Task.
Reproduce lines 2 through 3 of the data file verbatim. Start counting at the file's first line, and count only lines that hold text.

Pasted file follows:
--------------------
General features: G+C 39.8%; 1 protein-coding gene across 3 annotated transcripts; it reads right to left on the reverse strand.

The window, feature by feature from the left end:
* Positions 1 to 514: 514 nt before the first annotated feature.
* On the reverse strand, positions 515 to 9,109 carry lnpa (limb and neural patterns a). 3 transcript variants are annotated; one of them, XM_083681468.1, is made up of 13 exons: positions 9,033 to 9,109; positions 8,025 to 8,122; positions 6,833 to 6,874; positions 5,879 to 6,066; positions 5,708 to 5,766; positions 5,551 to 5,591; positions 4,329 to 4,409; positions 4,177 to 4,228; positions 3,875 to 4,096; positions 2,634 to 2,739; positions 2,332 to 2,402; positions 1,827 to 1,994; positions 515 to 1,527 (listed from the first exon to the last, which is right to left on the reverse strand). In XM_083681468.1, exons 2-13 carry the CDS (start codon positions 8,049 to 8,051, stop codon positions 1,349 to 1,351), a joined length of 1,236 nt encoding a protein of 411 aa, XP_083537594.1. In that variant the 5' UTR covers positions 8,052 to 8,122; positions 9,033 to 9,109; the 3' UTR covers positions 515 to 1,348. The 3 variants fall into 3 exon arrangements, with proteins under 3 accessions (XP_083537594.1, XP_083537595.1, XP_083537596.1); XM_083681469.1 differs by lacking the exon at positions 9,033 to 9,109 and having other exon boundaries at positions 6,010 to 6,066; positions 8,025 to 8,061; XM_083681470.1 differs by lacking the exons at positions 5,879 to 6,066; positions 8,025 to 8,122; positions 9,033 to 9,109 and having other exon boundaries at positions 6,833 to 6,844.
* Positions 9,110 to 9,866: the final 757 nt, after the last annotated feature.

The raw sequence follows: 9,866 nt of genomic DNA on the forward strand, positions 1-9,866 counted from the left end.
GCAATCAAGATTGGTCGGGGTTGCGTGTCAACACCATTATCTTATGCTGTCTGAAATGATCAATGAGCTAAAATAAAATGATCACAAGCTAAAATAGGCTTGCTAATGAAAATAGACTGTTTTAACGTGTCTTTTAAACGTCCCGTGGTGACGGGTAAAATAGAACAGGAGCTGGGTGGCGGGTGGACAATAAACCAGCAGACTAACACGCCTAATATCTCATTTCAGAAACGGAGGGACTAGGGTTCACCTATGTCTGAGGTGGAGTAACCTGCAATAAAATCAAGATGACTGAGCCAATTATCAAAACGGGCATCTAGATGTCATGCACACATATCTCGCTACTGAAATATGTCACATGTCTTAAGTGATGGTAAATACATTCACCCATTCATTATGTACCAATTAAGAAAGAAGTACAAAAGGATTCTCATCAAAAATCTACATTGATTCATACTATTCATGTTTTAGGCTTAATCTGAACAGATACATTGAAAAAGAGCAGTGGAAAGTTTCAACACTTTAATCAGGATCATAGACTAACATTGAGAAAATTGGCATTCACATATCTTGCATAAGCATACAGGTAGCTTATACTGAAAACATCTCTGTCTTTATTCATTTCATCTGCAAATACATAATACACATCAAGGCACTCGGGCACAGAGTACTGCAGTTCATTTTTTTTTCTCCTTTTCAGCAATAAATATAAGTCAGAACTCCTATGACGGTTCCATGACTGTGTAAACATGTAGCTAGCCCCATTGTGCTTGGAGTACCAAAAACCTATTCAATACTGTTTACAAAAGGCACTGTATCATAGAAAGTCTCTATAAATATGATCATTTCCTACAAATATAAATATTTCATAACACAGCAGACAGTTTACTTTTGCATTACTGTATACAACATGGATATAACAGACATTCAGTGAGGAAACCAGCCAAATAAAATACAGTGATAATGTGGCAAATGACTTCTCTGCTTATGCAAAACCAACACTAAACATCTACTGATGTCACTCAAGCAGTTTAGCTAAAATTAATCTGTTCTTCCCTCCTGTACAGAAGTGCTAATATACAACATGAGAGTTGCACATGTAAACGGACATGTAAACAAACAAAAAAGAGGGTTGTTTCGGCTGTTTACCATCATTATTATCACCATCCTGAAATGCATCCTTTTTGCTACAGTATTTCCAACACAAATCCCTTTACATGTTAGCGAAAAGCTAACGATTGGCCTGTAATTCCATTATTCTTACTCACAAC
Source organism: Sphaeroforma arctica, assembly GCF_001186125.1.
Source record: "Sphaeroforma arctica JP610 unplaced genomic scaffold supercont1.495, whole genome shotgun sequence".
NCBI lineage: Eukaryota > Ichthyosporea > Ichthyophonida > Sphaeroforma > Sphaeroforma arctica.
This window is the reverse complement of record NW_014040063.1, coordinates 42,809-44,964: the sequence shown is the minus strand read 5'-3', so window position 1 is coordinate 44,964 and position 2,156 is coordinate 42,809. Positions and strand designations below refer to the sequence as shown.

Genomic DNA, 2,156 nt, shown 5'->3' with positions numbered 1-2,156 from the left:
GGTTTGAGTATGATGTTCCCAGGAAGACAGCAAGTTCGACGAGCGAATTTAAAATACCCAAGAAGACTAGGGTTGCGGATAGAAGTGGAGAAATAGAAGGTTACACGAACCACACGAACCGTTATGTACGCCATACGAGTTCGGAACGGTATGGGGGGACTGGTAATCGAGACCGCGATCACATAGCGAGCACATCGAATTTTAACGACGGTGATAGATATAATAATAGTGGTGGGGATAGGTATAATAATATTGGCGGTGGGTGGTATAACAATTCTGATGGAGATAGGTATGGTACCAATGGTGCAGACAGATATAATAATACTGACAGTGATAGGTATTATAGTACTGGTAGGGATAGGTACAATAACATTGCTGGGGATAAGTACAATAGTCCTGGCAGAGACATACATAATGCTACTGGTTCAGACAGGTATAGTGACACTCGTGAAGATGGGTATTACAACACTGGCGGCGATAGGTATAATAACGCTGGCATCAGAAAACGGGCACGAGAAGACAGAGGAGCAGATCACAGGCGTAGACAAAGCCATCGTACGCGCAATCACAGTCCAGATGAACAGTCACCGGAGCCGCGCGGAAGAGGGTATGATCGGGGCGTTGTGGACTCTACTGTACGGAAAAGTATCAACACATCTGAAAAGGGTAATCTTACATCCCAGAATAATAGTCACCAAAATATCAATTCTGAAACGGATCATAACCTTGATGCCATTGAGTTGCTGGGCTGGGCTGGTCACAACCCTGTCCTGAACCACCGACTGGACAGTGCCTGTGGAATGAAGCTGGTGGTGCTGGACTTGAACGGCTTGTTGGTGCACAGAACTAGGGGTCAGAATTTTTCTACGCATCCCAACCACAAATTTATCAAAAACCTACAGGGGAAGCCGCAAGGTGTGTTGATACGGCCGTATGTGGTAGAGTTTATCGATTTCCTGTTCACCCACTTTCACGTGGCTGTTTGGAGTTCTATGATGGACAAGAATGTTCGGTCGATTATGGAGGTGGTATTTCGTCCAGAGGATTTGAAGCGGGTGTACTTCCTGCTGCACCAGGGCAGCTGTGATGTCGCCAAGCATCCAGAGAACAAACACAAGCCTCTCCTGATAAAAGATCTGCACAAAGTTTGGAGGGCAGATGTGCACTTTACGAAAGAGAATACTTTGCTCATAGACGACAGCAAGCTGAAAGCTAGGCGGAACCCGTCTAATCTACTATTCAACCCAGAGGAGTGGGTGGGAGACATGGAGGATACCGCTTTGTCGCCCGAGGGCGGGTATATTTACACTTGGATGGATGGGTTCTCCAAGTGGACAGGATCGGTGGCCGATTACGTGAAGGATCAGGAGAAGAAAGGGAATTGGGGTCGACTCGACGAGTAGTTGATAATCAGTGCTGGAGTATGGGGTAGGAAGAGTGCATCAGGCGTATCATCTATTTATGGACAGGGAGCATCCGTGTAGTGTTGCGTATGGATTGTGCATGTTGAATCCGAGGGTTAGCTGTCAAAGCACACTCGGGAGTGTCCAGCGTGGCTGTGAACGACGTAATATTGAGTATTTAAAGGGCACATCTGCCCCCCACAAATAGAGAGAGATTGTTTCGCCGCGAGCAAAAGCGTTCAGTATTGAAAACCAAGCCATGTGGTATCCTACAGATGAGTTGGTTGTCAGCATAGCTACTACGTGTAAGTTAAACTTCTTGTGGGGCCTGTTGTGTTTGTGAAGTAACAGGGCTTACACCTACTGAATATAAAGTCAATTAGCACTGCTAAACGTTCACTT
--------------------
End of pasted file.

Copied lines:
The window, feature by feature from the left end:
* Positions 1 to 514: 514 nt before the first annotated feature.